When Morgan was named MVP of the NL after this season, he said, “Personally, I’m happy for the baseball that I won. What I mean is: kids should strive to be complete players… Baseball is not all about one thing « 

    Morgan, who was born in Bonham, Texas, on September 19, 1943, and got his first glove at the age of 4 months, thanks to his father, Leonard, who played Leonard semi-professional ball Morgan moved the family to Oakland when Joe was 8, and he was an outstanding baseball player in his youth, three-time All-Star in the Babe Ruth League In high school in Castlemont, Morgan played baseball and basketball and ran on the track, but he did not attract any scholarship offers, likely because of his short stature. He played at Oakland City College, instead, and in 1962, when Morgan was 19, he signed a minor league contract with the Houston Colts 45 He was mentored there by Hall of Fame second baseman Nellie Fox, who was responsible for Morgan’s elbow movement; after seeing Morgan fly off to the Astrodome’s warning track several times, Fox suggested that he keep his elbow closer to generate more power; as a reminder, Morgan began to beat his elbow to the plate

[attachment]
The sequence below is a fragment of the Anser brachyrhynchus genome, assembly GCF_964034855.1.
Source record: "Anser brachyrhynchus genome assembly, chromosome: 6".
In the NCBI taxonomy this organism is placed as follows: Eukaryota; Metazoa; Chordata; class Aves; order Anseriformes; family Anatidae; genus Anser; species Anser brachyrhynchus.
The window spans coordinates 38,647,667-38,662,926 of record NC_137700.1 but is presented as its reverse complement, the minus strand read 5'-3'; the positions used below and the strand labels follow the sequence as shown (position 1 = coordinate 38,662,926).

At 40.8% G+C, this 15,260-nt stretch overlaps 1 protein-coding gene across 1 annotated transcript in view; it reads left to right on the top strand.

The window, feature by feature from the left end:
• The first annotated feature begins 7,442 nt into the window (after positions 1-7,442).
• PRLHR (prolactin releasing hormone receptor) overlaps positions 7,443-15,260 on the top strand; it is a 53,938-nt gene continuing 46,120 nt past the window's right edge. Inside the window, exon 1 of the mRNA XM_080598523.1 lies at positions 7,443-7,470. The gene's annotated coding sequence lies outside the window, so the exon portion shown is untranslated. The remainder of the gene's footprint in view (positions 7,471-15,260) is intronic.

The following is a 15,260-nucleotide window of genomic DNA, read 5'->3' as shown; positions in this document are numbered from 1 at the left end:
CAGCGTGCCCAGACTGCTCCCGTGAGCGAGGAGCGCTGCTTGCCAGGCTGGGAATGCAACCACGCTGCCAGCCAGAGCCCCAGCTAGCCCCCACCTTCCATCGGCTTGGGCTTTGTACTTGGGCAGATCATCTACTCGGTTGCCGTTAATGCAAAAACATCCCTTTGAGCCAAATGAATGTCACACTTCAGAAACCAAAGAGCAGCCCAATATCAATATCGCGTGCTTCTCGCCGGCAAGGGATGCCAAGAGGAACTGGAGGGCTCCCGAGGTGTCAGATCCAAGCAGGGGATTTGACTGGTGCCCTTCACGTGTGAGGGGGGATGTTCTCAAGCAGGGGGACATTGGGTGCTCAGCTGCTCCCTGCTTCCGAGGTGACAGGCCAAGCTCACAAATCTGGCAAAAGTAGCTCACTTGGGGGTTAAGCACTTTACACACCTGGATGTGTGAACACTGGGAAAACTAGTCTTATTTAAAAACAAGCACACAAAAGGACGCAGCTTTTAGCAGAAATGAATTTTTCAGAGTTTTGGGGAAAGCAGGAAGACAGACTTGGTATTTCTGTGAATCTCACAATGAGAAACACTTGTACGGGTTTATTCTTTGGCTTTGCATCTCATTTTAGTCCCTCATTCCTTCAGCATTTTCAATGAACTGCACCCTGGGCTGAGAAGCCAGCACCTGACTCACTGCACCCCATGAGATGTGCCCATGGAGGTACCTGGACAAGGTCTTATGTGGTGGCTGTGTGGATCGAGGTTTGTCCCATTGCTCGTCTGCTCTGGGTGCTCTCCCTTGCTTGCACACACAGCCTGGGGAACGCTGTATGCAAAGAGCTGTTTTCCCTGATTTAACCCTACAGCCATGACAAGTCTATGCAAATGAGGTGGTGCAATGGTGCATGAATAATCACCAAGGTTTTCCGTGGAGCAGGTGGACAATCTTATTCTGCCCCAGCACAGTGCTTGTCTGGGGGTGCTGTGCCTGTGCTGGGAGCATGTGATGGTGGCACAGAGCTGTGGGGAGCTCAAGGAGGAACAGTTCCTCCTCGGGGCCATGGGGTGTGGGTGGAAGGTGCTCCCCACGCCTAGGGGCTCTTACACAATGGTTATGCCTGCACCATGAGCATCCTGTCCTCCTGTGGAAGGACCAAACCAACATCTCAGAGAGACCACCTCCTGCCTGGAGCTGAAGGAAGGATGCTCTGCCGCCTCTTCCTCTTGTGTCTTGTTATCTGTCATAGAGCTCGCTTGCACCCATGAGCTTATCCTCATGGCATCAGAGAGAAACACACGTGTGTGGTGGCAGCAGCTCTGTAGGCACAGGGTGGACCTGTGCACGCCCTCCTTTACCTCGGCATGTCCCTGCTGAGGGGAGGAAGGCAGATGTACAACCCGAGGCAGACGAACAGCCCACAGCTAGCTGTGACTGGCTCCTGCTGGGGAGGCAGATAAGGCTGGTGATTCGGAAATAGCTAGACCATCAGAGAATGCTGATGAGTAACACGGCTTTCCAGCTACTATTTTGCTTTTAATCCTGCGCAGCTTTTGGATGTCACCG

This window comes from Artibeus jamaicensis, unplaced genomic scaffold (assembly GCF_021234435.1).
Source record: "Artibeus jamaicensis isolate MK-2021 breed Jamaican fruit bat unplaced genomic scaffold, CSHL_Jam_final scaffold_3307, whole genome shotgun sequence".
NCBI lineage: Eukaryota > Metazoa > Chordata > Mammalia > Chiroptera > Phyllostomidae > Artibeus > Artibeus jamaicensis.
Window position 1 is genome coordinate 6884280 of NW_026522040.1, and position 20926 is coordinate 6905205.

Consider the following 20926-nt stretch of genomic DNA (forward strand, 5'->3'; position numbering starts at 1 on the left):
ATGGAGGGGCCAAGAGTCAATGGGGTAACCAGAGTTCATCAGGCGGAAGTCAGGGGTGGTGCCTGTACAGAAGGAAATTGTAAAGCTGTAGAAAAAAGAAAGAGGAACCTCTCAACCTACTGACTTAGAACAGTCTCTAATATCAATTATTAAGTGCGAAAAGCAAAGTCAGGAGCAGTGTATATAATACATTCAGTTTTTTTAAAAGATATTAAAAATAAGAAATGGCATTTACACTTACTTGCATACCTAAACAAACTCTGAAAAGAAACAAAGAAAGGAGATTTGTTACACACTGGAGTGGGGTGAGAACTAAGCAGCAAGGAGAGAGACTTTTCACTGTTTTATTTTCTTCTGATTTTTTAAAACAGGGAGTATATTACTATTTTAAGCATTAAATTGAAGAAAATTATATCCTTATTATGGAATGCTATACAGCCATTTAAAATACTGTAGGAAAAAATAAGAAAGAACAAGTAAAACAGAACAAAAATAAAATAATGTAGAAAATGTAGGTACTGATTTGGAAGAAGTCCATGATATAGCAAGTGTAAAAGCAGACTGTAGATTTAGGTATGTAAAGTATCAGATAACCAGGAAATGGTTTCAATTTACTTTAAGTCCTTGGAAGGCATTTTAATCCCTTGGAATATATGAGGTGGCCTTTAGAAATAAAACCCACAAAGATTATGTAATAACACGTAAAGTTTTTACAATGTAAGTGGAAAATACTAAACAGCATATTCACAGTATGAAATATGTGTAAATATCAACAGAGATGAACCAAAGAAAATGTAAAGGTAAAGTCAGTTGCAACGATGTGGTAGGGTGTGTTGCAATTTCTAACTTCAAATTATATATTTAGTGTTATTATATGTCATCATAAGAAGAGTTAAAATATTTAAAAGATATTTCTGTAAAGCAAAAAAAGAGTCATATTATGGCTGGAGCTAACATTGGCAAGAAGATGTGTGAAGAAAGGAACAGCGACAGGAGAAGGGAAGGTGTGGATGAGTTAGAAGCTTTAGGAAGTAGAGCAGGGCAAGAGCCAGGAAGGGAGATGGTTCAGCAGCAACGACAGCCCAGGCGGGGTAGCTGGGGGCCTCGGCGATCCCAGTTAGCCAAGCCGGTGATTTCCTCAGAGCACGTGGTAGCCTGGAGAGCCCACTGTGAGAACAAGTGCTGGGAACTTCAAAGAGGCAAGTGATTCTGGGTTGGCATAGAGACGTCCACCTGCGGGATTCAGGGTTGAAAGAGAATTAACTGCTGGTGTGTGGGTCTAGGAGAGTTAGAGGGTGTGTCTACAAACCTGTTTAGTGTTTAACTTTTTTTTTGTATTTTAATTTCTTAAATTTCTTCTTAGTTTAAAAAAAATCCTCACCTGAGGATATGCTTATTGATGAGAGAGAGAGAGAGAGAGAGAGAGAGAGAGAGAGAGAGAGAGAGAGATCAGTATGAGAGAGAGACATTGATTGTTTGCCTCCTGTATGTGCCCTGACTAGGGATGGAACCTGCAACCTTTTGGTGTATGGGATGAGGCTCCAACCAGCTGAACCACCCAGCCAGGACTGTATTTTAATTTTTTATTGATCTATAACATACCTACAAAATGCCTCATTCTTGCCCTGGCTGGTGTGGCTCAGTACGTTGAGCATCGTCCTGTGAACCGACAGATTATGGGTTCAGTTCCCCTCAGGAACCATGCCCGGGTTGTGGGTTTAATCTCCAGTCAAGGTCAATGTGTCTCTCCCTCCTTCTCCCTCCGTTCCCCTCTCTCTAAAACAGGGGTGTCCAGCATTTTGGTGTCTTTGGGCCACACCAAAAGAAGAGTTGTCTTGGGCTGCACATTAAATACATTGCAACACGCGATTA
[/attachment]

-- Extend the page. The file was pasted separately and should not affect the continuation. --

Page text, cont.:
In 1963, Morgan made his Big League debut just two days after his 21st birthday, but the following year he was back in the minors, where he was the Texas Player of the Year. League In 1965, Houston called him back for good.He was the finalist for National League Rookie of the Year behind Jim Lefebvre of the Dodgers

    After his day of play, which also included stints with the Giants, Phillies and A’s, Morgan became a respected broadcaster, first with the Reds, then with the Giants (1986-93) and A’s (1995) In 1988 he moved to ABC and from 1994 to 2000 he was with NBC, and he also spent 21 years working with Jon Miller on ESPN’s Sunday Night Baseball shows, where he became known for his support for ‘old school’ baseball and its aversion to advanced metrics that began to permeate the game in the 200s

    Morgan became vice chairman of the Hall of Fame board of the National Baseball Hall of Fame, and he also served on the board of directors of the Baseball Support Team (BAT), which provides confidential assistance to former major leagues Minor League and Negro League players and employees with health or financial difficulties And, following a promise he made to his mother, Ollie, Morgan graduated from Cal-State Hayward in 1990

    In 1988, while making a connection to LAX, Morgan was arrested by plainclothes police officers who trapped his arms behind him, knelt him behind his back, and threw him to the ground accusing him of being a drug dealer

    “It was all because I was just another black man,” Morgan later wrote. “No longer a celebrity, as anonymous as any other black man, I was exposed to the fury that was going to happen «